Stamford Coronavirus Cases Reach 1,000; Mayor Says Peak About Two to Three Weeks Away

John Moore/Getty Images

Stamford reached a tough milestone Tuesday as the number of confirmed coronavirus cases in the city reached 1,000, according to the latest numbers from the Department of Public Health. The city has more positive cases than anywhere else in the state of Connecticut.

The city has some unique challenges, including its population size (third highest in the state) and its proximity to New York, the hotbed of infection in the country.

Its location close to New York is generally an asset, for both its residents and businesses, but in the case of the coronavirus pandemic, it also leads to concern.

"I think the proximity to New York -- which is very important, there's no question about it -- has been much of the source for issues in lower Fairfield County," said David Martin, Stamford's mayor. "I think it makes people here more heightened."

Martin said Stamford compares to other Fairfield County cities like Danbury and Norwalk in terms of cases per capita.

"I'm pushing testing because to me testing is the real key to helping to slow this disease and stop this disease," Martin said. "I'm doing everything I possibly can to get our testing capacity up here. If you test more, you will find more cases. You don't have to be a rocket scientist to understand that. So I am not afraid of those numbers. If we are identifying the people who are ill, that helps us all better."

Mayor Martin said the peak of the virus in Stamford is likely only a couple weeks away.

"In three weeks it will be the most serious in terms of the number of cases we have and shortly after that, it will be the most serious in terms of hospital demand," Martin said.

But he said that means now is the most serious for concerns over transmission during what he calls the "maximum vulnerability time."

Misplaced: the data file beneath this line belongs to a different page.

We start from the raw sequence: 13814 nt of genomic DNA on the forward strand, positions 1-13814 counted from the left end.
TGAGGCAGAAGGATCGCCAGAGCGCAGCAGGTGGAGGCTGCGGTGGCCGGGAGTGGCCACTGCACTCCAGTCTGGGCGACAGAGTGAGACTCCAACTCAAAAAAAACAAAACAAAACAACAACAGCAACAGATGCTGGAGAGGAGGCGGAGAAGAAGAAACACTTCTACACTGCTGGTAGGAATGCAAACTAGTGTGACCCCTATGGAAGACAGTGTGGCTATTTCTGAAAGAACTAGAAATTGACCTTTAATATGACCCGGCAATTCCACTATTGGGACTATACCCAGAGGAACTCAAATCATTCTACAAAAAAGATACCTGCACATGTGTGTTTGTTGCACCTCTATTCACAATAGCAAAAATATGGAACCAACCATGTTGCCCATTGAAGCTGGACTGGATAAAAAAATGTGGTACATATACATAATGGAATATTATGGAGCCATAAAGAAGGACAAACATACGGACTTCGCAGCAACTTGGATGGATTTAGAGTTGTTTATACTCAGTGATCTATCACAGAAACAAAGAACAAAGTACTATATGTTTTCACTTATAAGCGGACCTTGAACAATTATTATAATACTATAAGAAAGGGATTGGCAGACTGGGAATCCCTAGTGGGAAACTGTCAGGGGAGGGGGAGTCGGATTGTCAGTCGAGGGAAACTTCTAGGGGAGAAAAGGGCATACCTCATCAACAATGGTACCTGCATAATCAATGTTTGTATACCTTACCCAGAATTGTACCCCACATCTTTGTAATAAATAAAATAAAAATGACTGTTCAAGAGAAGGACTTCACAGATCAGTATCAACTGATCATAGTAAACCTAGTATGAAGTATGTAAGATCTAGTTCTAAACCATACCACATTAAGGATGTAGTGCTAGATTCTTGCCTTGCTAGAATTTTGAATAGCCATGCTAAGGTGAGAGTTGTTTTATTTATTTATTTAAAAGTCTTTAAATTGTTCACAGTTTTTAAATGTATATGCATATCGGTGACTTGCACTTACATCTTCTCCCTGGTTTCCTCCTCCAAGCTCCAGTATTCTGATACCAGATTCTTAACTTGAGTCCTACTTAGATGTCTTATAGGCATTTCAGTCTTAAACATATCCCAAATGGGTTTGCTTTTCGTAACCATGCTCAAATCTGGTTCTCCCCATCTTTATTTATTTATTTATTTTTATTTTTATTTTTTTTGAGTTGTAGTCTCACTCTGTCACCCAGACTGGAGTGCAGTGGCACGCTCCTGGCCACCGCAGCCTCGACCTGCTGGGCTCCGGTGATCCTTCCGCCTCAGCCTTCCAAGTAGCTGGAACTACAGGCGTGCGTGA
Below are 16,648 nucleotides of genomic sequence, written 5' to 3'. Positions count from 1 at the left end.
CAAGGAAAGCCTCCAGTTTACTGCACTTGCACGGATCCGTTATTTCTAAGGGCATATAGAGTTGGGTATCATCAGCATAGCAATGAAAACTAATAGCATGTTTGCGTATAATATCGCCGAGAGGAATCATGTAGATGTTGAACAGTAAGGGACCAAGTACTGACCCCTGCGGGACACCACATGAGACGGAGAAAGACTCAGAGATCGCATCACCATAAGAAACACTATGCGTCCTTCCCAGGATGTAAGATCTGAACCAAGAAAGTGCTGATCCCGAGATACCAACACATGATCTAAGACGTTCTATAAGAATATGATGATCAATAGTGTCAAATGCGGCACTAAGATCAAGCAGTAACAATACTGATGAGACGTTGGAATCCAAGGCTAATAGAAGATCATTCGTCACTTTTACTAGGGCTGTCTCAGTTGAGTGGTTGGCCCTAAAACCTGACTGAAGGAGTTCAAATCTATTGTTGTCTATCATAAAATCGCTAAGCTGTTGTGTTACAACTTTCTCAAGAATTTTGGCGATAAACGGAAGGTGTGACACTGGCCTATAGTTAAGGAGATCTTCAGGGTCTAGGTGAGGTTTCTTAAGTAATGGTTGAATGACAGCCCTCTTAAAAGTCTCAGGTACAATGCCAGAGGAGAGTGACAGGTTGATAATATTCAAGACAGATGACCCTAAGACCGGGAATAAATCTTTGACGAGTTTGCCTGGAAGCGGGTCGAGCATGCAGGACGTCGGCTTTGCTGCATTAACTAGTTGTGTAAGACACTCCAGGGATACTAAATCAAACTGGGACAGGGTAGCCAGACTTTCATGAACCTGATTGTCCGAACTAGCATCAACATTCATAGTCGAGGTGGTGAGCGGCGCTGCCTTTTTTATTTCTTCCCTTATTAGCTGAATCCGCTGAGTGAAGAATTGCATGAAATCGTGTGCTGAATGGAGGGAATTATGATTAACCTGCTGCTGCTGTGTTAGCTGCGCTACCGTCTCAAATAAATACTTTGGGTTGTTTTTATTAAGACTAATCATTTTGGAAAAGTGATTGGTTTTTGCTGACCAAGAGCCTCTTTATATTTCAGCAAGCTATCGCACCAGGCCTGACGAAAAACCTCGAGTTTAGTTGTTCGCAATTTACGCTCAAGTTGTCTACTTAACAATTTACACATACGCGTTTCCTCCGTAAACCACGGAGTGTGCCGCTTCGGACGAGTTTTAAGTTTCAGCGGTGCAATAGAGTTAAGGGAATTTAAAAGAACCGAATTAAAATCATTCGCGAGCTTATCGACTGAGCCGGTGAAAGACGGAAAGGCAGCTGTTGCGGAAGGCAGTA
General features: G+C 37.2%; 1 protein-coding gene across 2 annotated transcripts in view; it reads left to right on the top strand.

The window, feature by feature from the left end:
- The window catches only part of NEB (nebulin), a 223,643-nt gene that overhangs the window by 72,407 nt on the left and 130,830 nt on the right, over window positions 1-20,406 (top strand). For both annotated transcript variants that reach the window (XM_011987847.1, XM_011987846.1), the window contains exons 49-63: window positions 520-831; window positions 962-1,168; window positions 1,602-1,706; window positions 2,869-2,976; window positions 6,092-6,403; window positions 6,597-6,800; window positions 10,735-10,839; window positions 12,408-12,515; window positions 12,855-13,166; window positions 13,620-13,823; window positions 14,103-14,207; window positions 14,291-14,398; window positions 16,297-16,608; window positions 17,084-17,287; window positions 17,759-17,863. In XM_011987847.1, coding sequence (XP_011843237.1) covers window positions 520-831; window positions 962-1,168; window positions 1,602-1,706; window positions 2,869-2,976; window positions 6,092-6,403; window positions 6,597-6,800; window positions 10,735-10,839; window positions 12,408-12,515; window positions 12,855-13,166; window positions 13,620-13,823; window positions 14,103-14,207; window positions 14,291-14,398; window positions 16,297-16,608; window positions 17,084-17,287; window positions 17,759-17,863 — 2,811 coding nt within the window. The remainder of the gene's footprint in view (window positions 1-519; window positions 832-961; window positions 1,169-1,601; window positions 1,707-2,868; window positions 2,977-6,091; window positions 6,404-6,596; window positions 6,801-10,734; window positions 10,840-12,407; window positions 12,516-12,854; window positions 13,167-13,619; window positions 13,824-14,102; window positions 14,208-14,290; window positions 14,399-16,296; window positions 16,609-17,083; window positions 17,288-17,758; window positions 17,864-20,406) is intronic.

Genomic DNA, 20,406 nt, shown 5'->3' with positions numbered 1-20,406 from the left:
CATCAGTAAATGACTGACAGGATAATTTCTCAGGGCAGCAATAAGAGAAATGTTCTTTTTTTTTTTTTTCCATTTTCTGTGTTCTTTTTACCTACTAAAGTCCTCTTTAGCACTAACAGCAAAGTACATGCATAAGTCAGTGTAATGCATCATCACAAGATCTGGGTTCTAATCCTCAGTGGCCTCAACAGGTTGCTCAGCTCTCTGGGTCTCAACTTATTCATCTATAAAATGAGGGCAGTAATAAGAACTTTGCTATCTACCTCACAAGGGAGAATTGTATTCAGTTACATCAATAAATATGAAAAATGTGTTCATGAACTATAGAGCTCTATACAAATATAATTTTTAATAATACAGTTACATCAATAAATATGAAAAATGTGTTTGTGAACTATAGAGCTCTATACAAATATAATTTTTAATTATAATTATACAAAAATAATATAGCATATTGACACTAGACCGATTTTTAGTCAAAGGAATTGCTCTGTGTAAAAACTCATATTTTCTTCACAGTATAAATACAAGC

"What that means is right now we are reaching the point -- where I'll call it the maximum risk of transmission -- there are people walking around who have the disease, that are spreading the disease and they don't know it because they're not spreading any symptoms," Martin said. "It's not like they're evil or terrible but nonetheless they're vectors for the disease and we're probably getting close to the maximum point of that."

Photo by John Moore/Getty Images
STAMFORD, CT - MARCH 20: Stamford Mayor David Martin gives a press conference at a coronavirus (COVID-19) drive thru testing location operated by Murphy Medical Associates at Cummings Park on March 20, 2020 in Stamford, Connecticut. “We are still at the beginning of this public health emergency and it is my goal to ramp up our testing capacity as soon as possible,” said Stamford Mayor David Martin. Communities throughout the United States have begun opening drive-thru sites to test people feeling potential symptoms of COVID-19 and that have a doctor's referral. (Photo by John Moore/Getty Images)

Martin hopes that Stamford's residents will see the progress being made against the disease across the border in New York and continue to follow mitigation practices.

Stamford continues to step up its efforts to enforce social distancing guidelines.

On Tuesday, the mayor announced all tennis courts in the city would be closed immediately. Golf courses will close beginning Friday, April 10.

Martin has increased patrols in city parks five-fold to help ensure social distancing.

"The reality is 98, 99 percent of the people are observing the basic rules," Martin said.

Basketball hoops in parks came down several weeks ago. Playground use was also banned.

The city's medical facilities are working hard on the frontlines of this crisis.

Stamford Hospital recently completed a new hospital and is now recommissioning the old hospital wing to add additional beds, Martin said. He said the hospital does have sufficient ventilators at this time.

"I think we're prepared. We don't have lots of slack in the system because this is a pretty devastating virus that is coming through, but I think we are as prepared as one can be given the circumstance," the mayor said.

The mayor said he and his staff are taking the disease seriously.

No one in Martin's office has come down with the disease, he said.

"I'm taking it very seriously, but the key thing is to keep away from other individuals, whether they are showing symptoms or not," Martin said.

He said he hasn't come into any contact with anyone outside his girlfriend in the last month. He is still working long days out of his office but many employees in the city's offices are now working remotely.

Martin said as he walks around the city, he feels hope.

"Yes, we are hunkered down as this disease hits us as it has others, but I see a positive spirit out there," Martin said.

The city has a special website set up to get the latest information on Stamford's response to the coronavirus pandemic:

"I'm really proud of the community and I think we're going to get through this," the mayor said.

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